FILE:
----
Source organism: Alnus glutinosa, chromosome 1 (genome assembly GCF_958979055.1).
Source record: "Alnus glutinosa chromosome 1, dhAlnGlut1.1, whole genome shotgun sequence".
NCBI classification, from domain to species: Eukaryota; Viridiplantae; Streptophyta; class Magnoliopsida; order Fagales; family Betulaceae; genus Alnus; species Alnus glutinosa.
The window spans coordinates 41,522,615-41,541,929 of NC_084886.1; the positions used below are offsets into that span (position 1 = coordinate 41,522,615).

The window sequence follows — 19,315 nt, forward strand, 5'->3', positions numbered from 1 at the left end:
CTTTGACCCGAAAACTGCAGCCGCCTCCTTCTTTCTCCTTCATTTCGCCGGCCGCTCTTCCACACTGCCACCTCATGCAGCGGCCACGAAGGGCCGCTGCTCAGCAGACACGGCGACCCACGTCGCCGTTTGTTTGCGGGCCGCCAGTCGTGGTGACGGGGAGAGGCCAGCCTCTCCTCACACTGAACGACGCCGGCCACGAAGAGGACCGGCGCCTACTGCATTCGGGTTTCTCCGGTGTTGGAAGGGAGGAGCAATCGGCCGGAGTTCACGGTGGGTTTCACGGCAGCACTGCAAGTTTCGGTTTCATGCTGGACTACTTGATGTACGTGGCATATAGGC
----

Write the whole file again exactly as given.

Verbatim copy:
Source organism: Alnus glutinosa, chromosome 1 (genome assembly GCF_958979055.1).
Source record: "Alnus glutinosa chromosome 1, dhAlnGlut1.1, whole genome shotgun sequence".
NCBI classification, from domain to species: Eukaryota; Viridiplantae; Streptophyta; class Magnoliopsida; order Fagales; family Betulaceae; genus Alnus; species Alnus glutinosa.
The window spans coordinates 41,522,615-41,541,929 of NC_084886.1; the positions used below are offsets into that span (position 1 = coordinate 41,522,615).

The window sequence follows — 19,315 nt, forward strand, 5'->3', positions numbered from 1 at the left end:
CTTTGACCCGAAAACTGCAGCCGCCTCCTTCTTTCTCCTTCATTTCGCCGGCCGCTCTTCCACACTGCCACCTCATGCAGCGGCCACGAAGGGCCGCTGCTCAGCAGACACGGCGACCCACGTCGCCGTTTGTTTGCGGGCCGCCAGTCGTGGTGACGGGGAGAGGCCAGCCTCTCCTCACACTGAACGACGCCGGCCACGAAGAGGACCGGCGCCTACTGCATTCGGGTTTCTCCGGTGTTGGAAGGGAGGAGCAATCGGCCGGAGTTCACGGTGGGTTTCACGGCAGCACTGCAAGTTTCGGTTTCATGCTGGACTACTTGATGTACGTGGCATATAGGC